given that it already has some responsibilities for the internet, so it is quite hard to take those away. However, I feel that the British Library has the most fantastic sense of what the internet is and what it can do. I also feel that the Oxford Internet Institute could also be a stakeholder-I am bound to say that because I founded it. What we are lacking, and what was missing from the Google-State Department debate in January, is the forum in which today's discussion about the internet could be considered. What is more, we are not expert enough to have that discussion, so we need to find a via media of groups and stakeholders, some of whom I have outlined, with whom we could trial such a proposal and ask them to debate those issues with us.
Last year was the 20th anniversary of the UN convention on the rights of the child, but that convention is about offline rights, not online ones. What a good thing it would have been if the Bill had insisted that the convention cover online rights, too. I am certain that if it had, we would have been able to persuade if not Barack Obama, at least Michelle Obama to get the United States finally to sign the convention. In that sense, I do not feel that the Bill has the overarching vision that the White Paper cogently expressed to begin with.
Let me turn to the more controversial aspects of the Bill, especially clause 18. I am a writer and a former publisher who has produced television programmes and is mad on music, so of course it cannot be right to steal other people's intellectual property. I debated my view with the Under-Secretary, my right hon. Friend the Member for East Ham, and pointed out that we give Ofcom the right to look after radio, spectrum, mobile and television matters, but not internet service providers. Would things not be much simpler if there was a charter between ISPs and Ofcom, outlining the conditions that enable people to hold a licence in the United Kingdom? If that were to include all that we have discussed today about stealing copyright, the Bill would not be so contentious. However, it is contentious because we do not think that anything will come from it.
I was opposed to legislation on file sharing, but I was in Washington with my hon. Friend the Member for Glasgow, North-West (John Robertson), who gave a very great speech there, and I am persuaded that we should at least trial some legislation on file sharing and copyright. We have been inundated by creative people in Britain, who are desperate for us to try it. The solution is not prefect, but we should try it.
The hon. Member for Bath mentioned clause 43. Listen, if we want the smartest, most creative industry, we have to tackle intellectual property and copyright together. They cannot just be shunted in as a couple of paragraphs; they are so fundamental to the reason why people write music, sing or create whatever they do. I wish that we did not have to go forward with clause 43. What we need is a brand new intellectual property Act, but we are not going to get that from this debate. I hope that the next Government, whoever they are, will see that we have to build bricks into the wall if we are going to be the best in the world in 2020. I have mentioned one of those bricks.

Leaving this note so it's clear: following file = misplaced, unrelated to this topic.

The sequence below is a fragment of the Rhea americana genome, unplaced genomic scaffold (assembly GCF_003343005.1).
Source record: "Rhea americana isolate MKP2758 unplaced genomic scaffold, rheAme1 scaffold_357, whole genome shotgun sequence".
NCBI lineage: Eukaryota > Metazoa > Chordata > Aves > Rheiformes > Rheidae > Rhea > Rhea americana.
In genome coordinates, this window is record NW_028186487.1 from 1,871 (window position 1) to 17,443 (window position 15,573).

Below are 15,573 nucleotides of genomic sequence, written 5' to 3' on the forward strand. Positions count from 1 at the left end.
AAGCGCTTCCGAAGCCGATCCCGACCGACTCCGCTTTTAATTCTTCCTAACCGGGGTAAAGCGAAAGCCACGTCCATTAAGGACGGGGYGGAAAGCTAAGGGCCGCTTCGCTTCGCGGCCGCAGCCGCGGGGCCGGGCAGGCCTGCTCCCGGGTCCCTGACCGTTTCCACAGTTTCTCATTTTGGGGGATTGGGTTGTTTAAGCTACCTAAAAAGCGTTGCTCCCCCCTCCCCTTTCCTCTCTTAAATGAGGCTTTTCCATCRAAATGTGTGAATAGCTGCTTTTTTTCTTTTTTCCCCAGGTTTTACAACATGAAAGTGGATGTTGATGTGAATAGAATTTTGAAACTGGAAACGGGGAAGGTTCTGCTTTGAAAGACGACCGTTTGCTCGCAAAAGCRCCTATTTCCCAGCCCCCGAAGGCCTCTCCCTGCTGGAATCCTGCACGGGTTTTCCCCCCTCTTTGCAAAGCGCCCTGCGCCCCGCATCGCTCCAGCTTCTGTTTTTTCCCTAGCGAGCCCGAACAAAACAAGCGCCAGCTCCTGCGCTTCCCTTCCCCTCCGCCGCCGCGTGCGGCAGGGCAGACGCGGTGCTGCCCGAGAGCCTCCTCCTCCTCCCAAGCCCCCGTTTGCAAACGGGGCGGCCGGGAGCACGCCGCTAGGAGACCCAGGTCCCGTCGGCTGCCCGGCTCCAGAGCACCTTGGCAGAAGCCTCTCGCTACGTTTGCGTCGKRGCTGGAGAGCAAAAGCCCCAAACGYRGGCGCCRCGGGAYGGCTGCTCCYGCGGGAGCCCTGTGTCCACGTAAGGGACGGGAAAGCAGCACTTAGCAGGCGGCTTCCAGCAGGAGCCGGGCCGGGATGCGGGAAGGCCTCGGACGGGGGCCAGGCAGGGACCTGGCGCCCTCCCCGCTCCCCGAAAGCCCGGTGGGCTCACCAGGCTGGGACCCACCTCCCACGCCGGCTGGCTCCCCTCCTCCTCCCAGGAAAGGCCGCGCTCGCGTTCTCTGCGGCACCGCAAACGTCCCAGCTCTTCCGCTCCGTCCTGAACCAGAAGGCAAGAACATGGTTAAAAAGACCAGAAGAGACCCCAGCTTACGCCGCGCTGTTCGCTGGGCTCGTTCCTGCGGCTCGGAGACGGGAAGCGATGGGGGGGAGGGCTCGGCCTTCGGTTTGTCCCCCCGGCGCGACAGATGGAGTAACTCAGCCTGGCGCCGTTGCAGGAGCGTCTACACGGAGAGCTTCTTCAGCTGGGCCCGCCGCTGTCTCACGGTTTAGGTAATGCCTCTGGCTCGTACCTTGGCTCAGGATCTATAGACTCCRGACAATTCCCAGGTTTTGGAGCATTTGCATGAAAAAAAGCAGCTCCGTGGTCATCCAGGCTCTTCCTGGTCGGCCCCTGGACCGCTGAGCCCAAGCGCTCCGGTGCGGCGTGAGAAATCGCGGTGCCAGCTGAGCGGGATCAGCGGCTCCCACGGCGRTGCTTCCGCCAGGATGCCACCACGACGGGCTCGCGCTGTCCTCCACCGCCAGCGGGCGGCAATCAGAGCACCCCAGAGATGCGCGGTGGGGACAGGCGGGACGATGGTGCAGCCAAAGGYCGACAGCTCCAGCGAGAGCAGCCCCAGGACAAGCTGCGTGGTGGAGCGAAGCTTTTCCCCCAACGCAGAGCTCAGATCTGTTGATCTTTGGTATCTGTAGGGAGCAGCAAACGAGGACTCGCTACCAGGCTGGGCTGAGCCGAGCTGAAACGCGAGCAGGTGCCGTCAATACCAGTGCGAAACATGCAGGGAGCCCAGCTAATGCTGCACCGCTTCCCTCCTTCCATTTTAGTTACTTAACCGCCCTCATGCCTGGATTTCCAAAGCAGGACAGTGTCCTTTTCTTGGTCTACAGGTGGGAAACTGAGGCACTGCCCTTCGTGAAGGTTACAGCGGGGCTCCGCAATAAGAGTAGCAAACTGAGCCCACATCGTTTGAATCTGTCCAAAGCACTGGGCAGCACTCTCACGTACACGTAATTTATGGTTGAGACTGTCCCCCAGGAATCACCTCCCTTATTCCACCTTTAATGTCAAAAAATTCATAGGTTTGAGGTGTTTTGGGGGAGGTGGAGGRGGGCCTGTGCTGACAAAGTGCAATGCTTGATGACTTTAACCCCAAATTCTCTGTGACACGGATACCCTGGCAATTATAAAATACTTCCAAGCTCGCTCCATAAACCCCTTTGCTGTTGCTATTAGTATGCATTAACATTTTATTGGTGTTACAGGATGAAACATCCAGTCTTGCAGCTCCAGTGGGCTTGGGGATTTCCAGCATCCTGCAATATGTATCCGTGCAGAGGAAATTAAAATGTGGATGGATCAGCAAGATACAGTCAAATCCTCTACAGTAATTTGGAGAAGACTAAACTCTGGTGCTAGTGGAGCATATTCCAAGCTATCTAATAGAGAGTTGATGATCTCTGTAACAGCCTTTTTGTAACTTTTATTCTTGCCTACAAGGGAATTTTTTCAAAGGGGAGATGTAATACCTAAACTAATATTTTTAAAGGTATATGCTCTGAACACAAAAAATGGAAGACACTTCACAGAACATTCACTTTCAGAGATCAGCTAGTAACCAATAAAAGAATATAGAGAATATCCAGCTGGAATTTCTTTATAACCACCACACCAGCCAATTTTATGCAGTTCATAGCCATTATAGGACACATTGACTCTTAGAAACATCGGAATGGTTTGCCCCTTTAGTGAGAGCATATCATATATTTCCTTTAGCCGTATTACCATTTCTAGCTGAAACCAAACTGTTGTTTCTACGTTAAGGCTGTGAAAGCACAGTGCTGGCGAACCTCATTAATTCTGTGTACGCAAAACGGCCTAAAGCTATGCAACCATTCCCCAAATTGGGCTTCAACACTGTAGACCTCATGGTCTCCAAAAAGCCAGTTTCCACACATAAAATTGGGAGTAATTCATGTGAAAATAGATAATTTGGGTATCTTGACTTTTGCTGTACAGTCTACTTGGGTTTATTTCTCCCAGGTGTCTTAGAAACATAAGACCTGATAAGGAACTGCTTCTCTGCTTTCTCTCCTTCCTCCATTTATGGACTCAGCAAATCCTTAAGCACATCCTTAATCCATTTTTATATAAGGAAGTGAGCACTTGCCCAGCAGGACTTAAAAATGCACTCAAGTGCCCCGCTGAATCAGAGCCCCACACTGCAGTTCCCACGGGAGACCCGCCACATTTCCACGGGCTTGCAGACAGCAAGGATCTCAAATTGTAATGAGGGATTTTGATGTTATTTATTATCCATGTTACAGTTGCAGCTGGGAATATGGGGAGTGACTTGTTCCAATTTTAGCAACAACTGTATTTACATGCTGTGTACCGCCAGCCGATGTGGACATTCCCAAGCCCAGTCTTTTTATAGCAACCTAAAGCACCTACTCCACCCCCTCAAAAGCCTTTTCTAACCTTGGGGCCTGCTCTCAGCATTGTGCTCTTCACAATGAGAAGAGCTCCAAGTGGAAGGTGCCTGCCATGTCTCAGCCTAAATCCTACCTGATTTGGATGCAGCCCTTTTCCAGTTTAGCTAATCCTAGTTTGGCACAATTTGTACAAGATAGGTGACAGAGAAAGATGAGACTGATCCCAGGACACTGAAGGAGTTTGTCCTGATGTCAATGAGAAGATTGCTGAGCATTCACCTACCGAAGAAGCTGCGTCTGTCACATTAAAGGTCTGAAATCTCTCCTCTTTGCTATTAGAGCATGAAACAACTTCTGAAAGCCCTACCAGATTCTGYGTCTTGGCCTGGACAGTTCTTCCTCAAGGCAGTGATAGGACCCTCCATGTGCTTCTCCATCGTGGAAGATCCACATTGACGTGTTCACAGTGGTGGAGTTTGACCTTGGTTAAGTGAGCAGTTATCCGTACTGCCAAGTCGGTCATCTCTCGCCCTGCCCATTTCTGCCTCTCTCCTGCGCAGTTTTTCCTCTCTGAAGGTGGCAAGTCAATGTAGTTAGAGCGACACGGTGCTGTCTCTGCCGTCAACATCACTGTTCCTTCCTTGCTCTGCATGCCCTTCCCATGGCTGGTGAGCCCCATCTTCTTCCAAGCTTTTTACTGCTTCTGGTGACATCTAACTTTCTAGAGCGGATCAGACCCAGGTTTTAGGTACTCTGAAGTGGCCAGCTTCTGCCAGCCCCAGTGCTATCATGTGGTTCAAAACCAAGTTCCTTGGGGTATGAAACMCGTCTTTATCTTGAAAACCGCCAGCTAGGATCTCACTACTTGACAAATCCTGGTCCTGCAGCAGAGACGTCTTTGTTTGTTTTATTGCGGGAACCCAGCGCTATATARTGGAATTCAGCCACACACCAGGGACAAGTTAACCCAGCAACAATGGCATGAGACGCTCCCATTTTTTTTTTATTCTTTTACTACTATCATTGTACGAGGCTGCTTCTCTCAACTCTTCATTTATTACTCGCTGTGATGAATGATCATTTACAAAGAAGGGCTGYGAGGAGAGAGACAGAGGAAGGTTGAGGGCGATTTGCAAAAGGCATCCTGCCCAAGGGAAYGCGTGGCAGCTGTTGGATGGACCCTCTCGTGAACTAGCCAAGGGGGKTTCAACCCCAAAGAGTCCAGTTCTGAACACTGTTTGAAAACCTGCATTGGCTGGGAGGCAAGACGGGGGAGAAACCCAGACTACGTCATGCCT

On photography, people accessing the Getty collection, for example, get a low res, so they cannot steal the intellectual property-well, they can, but it would be no good for reproduction. I am mystified about why photographers do not do that unilaterally. If a cost
element is involved, we could say to Ofcom, "Listen, deliver us a piece of software that would do that for them." That is a bit over the top, I know, but there is a way of solving the issue from a software point of view.
I turn to the issue of orphan works. Extraordinarily, the simplest thing is to charge people for the use of anything, even if the copyright owner cannot be found. The money can then be put into an orphan fund, and young musicians from school, older musicians from elsewhere or writers who need help could access that fund. If and when the original copyright holder is found-that is pretty unlikely-the money would still be there and they could still claim for it. I wish that we had done that, too.
I will not rehearse every argument about the future of Channel 4 and public sector broadcasting. We have really missed an opportunity with Channel 4 by not giving its online activities a public sector role. For instance, why was it not given the opportunity to run direct.gov.uk? The channel would have made it spankingly brand new and sexy, attracting hugely greater numbers of people-although the numbers are not bad as they are. We in Government always think that we have to do such things, but if we had given a public sector broadcaster such as Channel 4 a substantial part of the online world, that would have been such a challenge to the BBC; it would have sharpened its reflexes. I am sorry that that chance has been missed.
In 1997-98, we were trying to persuade Chris Smith, the then Secretary of State, to bring forward the digital switchover. Everyone said that it would be a nightmare, and we fudged it over seven years. By the opening year, however, 90 per cent. of the population already had a digital TV set, so we did not need the £600 million that we are arguing about now. We are early adopters in this country-the car industry is evidence of that, as digital radios are installed in cars. Digital radio prices are down. As has been said, we can use FM for something else. I do not think that there would be problem if we went for digital radio in 2015, and I congratulate Andrew Harrison, Lisa Kerr and Darren Henley for making a cause of the issue. Radio used to be a Friday afternoon activity for any bit of policy, and it is nice to see that digital radio is now discussed on a Tuesday.
Mr. John Whittingdale (Maldon and East Chelmsford) (Con): I rise with some sadness to speak about the Bill. There is an awful lot in it that I support and that I think is important for the future of the creative industries. However, in almost every case there are still big questions, potential flaws and probably unintended consequences. In each case we might have been able to discover some of those issues and put them right, had we had the opportunity.